by Leslie Henderson, Operations Director, Broughton Laboratories and Darren Barrington-Light, Software Marketing Specialist, Informatics & Chromatography Software at Thermo Fisher Scientific
Manufacturers in the relatively new and, up until now, unregulated electronic cigarette industry have had little need for analytical testing until recently. As vaping has become mainstream, the market for e-cigarettes has come under increased scrutiny. In May 2016, the EU implemented the updated Tobacco Products Directive (TPD), which governs the manufacturing and selling of tobacco products, to include e-cigarettes and e-liquids. In 2016 the U.S. Food and Drug Administration (FDA) also updated the Premarket Tobacco Application (PMTA) to include vaping products. These updated directives and regulations require manufacturers to register and rigorously test their products if they want to continue to market them. As regulations continue to evolve, the industry is looking to advanced instrumentation and analytical testing to comply with new quality standards.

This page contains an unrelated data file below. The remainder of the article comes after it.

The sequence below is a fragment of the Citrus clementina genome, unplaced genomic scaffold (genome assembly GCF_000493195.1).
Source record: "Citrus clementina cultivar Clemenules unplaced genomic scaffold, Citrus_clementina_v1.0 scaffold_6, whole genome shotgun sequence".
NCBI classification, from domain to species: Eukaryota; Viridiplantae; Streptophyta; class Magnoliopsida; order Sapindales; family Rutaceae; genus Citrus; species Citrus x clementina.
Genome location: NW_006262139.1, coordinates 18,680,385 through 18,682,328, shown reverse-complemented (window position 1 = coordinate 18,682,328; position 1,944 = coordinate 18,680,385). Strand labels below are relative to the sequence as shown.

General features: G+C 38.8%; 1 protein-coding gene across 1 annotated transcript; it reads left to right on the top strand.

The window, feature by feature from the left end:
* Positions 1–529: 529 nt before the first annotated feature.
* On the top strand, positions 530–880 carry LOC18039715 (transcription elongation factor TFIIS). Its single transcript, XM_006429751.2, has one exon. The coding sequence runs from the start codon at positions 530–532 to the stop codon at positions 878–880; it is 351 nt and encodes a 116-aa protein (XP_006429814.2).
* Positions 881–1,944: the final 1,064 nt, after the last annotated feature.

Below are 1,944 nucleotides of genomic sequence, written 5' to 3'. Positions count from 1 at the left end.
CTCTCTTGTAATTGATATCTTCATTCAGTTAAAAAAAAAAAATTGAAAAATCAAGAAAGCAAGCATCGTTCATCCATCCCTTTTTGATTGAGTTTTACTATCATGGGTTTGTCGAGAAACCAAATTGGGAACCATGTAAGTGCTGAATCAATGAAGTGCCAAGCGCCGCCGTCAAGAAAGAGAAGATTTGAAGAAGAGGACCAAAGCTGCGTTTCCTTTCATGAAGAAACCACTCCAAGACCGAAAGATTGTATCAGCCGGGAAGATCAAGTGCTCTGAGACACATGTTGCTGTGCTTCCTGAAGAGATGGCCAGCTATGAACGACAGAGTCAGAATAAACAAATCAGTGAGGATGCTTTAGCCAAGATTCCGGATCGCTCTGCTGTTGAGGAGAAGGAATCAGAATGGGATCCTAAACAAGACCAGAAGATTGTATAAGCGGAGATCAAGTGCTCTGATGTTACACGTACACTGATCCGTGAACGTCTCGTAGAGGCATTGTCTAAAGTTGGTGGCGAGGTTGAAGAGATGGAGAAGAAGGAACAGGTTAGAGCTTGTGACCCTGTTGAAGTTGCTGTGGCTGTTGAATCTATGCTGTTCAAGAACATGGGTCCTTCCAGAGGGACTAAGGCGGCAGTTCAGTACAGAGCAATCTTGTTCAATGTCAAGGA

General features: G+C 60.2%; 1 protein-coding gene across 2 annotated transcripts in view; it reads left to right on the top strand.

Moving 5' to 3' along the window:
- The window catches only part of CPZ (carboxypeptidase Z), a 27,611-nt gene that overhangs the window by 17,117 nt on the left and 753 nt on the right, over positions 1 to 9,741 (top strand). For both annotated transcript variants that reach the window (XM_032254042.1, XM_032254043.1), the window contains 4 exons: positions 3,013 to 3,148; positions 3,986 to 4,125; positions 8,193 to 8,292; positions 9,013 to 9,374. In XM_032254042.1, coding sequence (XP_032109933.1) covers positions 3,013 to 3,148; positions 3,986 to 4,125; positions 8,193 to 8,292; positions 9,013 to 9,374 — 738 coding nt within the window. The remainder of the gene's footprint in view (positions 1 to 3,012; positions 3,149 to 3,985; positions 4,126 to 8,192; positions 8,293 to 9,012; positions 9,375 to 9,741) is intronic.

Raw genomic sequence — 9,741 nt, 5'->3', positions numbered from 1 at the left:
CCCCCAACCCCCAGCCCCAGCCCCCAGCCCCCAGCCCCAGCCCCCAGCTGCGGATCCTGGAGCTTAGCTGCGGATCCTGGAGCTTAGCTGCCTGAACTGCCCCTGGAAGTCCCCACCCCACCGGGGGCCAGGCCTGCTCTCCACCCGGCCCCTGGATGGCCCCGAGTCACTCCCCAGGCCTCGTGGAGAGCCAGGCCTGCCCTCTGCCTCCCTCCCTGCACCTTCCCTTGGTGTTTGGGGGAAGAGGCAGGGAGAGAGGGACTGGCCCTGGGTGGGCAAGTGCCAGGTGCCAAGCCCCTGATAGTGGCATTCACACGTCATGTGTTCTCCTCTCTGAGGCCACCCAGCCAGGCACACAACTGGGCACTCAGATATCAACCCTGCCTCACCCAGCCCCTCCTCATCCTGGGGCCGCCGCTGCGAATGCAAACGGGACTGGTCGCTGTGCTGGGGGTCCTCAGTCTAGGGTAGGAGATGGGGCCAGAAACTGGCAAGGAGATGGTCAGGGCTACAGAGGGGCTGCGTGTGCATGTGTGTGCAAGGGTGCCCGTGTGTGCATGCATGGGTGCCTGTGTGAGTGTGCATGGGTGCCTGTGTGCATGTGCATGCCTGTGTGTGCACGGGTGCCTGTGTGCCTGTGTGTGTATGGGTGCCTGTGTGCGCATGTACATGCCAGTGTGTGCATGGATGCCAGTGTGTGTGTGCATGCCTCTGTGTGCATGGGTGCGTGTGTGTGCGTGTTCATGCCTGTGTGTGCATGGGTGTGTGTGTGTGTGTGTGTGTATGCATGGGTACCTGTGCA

Meeting new emissions requirements
An e-cigarette operates by heating a nicotine-containing solution (e-liquid) to create a vapor which is inhaled by the user. The pyrolysis of the nicotine containing liquids can form harmful by-products, which in certain instances can be present at levels that may pose a risk to the consumer. While it is generally accepted that vaping products offer a less harmful alternative compared to combustible tobacco products, the lack of regulation in this industry has meant that there were limited controls in place to protect the user.